The biggest questions surrounding Reed concern his hustle and intensity, which is a label scouts throw at every big man with solid athleticism who isn’t dominating like Shaquille O’Neal right off the bat. Alex Len: lazy. Dakari Johnson: lapses at times. It’s standard. Most of that has to do with needing to learn how to play the game at that height, and it’s a big reason why Reed is planning on transferring for his senior year. As it stands, Huntington Prep in West Virginia is in the lead for his one-year rental, which would go a long way to helping him become more of an elite prospect.
Outlook: Maryland has been pressing hard for Reed, and for quite some time. He continues to pick up offer after offer because his size is simply too difficult to pass up, so being in early has an added benefit. Reed has stated in interviews that he talks with Bino [Ranson] all the time, and likes that Mark Turgeon has a history of sending big men with similar attributes to his to the NBA (DeAndre Jordan and Alex Len).
Still, Reed is from the south, and he has had a lot more exposure over a lifetime to southern schools like Florida, Georgia and Georgia Tech. Maryland doesn’t have a massive history of grabbing players from the south, but having Charles Mitchell be from the same state as Reed can’t hurt one bit. It’s also an added benefit that Reed might transfer to a West Virginia prep school (the same one O.J. Mayo attended). Being closer to Maryland for his senior year would give the Terps a chance to look at him a lot more closely.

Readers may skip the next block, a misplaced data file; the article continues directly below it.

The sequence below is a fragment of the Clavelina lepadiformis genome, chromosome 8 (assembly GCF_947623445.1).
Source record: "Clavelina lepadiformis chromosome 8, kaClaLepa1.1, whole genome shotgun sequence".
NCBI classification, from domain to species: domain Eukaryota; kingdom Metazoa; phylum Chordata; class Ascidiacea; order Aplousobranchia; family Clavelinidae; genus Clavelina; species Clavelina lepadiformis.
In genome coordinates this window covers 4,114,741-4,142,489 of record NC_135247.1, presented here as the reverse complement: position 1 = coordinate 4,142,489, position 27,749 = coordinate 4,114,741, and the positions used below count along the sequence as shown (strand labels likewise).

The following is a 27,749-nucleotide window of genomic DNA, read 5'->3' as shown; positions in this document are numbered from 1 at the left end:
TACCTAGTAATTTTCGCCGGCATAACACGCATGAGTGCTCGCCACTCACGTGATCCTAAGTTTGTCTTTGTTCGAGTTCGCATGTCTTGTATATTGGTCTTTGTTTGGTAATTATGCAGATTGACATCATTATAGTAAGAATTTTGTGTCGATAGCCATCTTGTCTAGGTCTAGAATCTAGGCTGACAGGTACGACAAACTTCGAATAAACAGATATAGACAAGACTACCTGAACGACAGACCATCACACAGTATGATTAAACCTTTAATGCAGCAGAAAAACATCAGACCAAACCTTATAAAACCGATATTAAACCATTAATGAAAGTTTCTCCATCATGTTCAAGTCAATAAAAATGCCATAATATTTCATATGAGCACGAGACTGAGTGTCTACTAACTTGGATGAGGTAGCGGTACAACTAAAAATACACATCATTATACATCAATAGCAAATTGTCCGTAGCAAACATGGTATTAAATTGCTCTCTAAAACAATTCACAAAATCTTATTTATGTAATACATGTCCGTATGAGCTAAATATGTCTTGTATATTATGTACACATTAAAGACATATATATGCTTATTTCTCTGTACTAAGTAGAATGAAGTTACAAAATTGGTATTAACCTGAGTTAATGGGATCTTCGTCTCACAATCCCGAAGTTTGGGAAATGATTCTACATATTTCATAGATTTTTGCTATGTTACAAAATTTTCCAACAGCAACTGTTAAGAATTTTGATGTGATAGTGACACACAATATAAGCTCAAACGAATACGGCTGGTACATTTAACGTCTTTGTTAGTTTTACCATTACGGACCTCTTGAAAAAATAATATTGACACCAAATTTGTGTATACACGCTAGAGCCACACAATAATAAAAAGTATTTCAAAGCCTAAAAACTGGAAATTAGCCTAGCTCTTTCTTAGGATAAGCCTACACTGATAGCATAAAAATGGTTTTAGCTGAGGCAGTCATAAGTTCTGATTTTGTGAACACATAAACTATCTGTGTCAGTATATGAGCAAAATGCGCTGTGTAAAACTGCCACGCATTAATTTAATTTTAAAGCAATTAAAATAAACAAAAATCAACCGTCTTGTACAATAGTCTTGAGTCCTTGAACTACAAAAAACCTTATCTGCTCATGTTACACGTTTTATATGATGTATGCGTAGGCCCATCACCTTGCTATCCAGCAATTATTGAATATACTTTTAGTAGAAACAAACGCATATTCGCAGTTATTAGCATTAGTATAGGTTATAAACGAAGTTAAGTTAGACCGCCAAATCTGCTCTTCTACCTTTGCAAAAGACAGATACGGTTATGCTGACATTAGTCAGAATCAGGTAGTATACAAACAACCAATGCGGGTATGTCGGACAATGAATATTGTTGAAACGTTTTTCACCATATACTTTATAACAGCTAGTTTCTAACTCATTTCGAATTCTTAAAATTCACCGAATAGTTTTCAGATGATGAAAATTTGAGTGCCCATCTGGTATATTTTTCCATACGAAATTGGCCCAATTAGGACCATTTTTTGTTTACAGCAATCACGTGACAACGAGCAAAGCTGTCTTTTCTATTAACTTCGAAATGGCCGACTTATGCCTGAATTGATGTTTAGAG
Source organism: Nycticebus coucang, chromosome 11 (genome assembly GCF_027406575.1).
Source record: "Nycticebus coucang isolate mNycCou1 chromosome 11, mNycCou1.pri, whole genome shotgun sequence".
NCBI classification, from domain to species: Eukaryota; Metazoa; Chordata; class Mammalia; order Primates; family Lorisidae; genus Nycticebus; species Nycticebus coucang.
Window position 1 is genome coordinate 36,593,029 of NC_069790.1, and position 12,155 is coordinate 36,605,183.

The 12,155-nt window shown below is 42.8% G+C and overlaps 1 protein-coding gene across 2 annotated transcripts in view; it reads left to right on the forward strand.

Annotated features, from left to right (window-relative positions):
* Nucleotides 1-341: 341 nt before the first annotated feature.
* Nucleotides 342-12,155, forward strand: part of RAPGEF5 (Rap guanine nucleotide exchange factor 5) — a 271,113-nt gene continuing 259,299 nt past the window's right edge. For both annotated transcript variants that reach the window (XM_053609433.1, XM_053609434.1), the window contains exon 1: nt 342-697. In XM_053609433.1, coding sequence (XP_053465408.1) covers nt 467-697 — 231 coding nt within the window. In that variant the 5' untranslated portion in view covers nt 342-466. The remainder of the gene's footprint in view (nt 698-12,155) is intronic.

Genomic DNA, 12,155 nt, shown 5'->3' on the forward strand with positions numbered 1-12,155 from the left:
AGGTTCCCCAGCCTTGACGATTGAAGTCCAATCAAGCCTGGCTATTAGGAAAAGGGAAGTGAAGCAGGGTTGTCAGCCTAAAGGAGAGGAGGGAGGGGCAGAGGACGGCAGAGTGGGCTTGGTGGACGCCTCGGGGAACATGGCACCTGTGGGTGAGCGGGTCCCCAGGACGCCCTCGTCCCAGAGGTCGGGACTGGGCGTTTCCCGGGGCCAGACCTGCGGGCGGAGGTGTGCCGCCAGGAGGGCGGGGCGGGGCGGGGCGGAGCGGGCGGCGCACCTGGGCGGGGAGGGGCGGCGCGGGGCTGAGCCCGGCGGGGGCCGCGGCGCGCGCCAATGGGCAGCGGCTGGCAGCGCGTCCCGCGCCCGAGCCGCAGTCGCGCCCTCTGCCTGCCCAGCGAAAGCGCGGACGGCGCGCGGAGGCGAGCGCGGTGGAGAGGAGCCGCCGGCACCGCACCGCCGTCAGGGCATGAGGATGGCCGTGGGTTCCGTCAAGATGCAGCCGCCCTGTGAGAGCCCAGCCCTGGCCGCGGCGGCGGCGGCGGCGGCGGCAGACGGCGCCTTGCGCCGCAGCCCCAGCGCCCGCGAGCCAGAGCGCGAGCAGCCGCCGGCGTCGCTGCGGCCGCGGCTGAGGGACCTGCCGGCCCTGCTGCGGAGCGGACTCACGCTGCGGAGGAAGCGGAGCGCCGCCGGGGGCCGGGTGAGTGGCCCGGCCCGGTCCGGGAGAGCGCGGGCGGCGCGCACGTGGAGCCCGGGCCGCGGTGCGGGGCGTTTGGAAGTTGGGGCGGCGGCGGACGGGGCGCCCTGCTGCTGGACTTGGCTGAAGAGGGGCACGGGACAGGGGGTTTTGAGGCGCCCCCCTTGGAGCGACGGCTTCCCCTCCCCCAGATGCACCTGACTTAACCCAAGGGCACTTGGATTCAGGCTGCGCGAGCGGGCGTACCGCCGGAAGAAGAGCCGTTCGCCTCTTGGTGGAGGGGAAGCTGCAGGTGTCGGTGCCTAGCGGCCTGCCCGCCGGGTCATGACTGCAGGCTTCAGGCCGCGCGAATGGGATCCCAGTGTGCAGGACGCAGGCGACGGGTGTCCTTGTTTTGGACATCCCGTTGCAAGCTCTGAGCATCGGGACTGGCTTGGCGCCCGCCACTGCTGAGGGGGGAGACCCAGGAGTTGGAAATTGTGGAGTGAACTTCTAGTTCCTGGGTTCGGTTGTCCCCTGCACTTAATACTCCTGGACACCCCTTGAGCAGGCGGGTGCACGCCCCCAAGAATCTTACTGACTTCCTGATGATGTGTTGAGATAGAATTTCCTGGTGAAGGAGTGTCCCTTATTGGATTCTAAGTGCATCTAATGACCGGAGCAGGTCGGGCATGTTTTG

For now, Reed isn’t deciding anything or visiting too many places, but Maryland is as much in it as anyone.
- Third Priority:Chinanu Onuaku
Upper Marlboro, Maryland
N/R by scouting services
Biggest players: Cincinnati, Maryland, Kansas State, DePaul, Georgetown
About the prospect: Chinanu, brother of Arinze who played at Syracuse, is the most raw of all the prospects overall. He has a phenomenal frame for a junior in high school though, and seems to do well defensively against everyone he goes up against. He is thick, tall, and while he doesn’t have amazing length is fully capable of sending a few shots away and grabbing boards.
At the NBA Top 100 camp a few days ago, Onuaku shut down an elite 2015 prospect in Steven Zimmerman, and impressed everyone watching him. So while he may not be ranked by most recruiting services, one would stand to believe that he will be in due time, albeit a three-star prospect. His deficiencies in his offensive game are enough to bring him down, but he evens out because he can contribute on day one defensively. He stays in front of his man and never lets up, which is why people are starting to value him so much.
He also plays basketball for a traditional powerhouse in Riverdale Baptist not far from the University of Maryland campus. Playing against top-tier competition day-in day-out should help him develop further, and will certainly get him more and more exposure over his senior season.
Outlook: Maryland has to be considered a frontrunner for a largely unheralded recruit like Onuaku. His family has local ties to the area, and he has already been on two unofficial visits to Maryland in the past year (once during March Madness, and another last August). That the campus is a stone’s throw away helps big time. He has been in touch with Maryland scouts, and will continue to attract their attention should Okonoboh or Reed fall through.
Still, he has other suitors. Georgetown has offered him, DePaul is thought to be actively pursuing him, and Kansas State recently jumped into the mix as a big time player. Onuaku has time to decide, and the more time he waits the harder it may be for Maryland as elite schools get more involved. But for now, Onuaku would be a great get for Maryland and a guy who could certainly help out defensively.